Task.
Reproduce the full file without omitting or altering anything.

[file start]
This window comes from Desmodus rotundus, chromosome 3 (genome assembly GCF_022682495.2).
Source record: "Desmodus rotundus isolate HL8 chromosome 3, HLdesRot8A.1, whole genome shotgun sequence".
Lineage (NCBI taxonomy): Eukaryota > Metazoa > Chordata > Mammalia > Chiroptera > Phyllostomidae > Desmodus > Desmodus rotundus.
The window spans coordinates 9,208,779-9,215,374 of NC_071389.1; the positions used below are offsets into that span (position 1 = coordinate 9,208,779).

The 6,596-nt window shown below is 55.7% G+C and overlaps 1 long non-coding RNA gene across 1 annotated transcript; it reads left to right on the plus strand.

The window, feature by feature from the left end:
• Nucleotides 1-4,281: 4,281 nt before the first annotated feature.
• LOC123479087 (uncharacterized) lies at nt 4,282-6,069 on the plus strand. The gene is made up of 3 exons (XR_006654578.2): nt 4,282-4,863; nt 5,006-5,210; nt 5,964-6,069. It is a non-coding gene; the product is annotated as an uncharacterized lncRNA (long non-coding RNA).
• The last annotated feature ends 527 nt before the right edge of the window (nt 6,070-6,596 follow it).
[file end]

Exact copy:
This window comes from Desmodus rotundus, chromosome 3 (genome assembly GCF_022682495.2).
Source record: "Desmodus rotundus isolate HL8 chromosome 3, HLdesRot8A.1, whole genome shotgun sequence".
Lineage (NCBI taxonomy): Eukaryota > Metazoa > Chordata > Mammalia > Chiroptera > Phyllostomidae > Desmodus > Desmodus rotundus.
The window spans coordinates 9,208,779-9,215,374 of NC_071389.1; the positions used below are offsets into that span (position 1 = coordinate 9,208,779).

The 6,596-nt window shown below is 55.7% G+C and overlaps 1 long non-coding RNA gene across 1 annotated transcript; it reads left to right on the plus strand.

The window, feature by feature from the left end:
• Nucleotides 1-4,281: 4,281 nt before the first annotated feature.
• LOC123479087 (uncharacterized) lies at nt 4,282-6,069 on the plus strand. The gene is made up of 3 exons (XR_006654578.2): nt 4,282-4,863; nt 5,006-5,210; nt 5,964-6,069. It is a non-coding gene; the product is annotated as an uncharacterized lncRNA (long non-coding RNA).
• The last annotated feature ends 527 nt before the right edge of the window (nt 6,070-6,596 follow it).